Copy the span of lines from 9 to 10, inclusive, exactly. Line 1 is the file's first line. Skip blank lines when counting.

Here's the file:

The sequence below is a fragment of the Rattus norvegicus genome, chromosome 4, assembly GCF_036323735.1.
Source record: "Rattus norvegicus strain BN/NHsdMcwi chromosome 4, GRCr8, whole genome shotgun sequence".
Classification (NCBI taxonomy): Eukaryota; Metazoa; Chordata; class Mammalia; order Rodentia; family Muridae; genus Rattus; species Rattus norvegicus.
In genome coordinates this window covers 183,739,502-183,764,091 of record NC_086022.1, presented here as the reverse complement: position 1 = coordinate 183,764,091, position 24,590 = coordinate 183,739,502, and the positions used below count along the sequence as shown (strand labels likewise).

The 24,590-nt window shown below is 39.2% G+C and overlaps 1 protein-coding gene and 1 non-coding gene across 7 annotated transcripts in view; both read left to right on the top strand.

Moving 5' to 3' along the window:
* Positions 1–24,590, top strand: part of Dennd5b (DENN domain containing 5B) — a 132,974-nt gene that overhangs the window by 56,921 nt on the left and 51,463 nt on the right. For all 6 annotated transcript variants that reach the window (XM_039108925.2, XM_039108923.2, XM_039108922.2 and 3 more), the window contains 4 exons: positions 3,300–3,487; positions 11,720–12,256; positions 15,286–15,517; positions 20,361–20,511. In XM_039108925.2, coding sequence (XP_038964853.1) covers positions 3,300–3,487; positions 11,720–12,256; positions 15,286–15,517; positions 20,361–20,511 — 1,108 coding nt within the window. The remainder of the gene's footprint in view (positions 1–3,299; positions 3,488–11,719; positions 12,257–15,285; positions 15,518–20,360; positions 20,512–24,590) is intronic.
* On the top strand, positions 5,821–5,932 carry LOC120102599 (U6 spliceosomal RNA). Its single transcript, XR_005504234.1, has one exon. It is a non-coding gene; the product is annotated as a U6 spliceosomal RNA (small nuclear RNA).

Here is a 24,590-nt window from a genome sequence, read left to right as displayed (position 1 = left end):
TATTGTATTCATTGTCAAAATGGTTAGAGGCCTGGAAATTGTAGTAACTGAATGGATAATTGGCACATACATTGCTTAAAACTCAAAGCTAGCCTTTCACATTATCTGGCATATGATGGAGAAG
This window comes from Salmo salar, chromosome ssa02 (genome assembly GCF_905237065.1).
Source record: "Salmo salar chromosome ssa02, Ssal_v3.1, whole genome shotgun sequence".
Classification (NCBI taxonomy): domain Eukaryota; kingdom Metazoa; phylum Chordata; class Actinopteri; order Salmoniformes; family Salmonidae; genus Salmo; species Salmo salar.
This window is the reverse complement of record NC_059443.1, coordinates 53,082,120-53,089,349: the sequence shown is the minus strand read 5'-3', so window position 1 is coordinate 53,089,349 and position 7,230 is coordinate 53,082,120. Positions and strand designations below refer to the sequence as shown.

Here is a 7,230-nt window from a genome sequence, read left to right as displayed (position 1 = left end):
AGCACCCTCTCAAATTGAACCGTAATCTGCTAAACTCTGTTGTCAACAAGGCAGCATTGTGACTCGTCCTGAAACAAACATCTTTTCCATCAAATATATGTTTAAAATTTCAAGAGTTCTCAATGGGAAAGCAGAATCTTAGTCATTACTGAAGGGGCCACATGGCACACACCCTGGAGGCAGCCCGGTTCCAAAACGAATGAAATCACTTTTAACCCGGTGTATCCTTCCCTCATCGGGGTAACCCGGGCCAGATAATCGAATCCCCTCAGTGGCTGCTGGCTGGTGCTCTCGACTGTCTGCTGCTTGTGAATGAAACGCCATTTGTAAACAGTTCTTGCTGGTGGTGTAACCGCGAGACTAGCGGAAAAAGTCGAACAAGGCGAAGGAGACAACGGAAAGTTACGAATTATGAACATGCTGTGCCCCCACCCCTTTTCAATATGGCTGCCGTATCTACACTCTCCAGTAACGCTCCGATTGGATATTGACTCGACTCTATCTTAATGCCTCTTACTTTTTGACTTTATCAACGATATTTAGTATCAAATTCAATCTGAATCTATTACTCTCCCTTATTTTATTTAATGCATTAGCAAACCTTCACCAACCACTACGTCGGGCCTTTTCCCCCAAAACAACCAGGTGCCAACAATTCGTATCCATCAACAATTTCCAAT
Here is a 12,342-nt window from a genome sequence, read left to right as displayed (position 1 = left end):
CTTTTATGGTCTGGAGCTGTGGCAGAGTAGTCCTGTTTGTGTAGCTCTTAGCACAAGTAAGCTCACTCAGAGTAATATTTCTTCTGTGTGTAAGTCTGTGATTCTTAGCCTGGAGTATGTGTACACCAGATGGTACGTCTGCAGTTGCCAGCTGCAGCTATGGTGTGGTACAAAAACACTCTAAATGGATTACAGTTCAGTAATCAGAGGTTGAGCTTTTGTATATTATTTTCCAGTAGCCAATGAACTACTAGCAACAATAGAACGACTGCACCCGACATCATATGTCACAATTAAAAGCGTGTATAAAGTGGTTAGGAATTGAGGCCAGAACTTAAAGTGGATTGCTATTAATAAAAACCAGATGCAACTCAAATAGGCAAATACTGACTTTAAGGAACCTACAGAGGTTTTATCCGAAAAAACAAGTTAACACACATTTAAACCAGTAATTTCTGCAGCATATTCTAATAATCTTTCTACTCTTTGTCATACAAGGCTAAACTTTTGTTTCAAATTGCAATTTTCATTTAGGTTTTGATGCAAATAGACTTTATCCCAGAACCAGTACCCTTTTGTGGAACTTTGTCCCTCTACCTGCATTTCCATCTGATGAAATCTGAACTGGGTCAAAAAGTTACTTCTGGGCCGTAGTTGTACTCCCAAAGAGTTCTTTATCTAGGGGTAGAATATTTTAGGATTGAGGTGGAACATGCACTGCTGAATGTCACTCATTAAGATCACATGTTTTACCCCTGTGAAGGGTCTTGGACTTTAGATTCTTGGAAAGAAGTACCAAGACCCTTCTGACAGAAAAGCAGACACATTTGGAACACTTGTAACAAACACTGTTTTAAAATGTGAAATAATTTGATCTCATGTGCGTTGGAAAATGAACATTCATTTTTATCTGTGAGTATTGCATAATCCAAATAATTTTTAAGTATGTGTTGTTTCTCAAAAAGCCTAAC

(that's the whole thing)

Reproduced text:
Here is a 24,590-nt window from a genome sequence, read left to right as displayed (position 1 = left end):
TATTGTATTCATTGTCAAAATGGTTAGAGGCCTGGAAATTGTAGTAACTGAATGGATAATTGGCACATACATTGCTTAAAACTCAAAGCTAGCCTTTCACATTATCTGGCATATGATGGAGAAG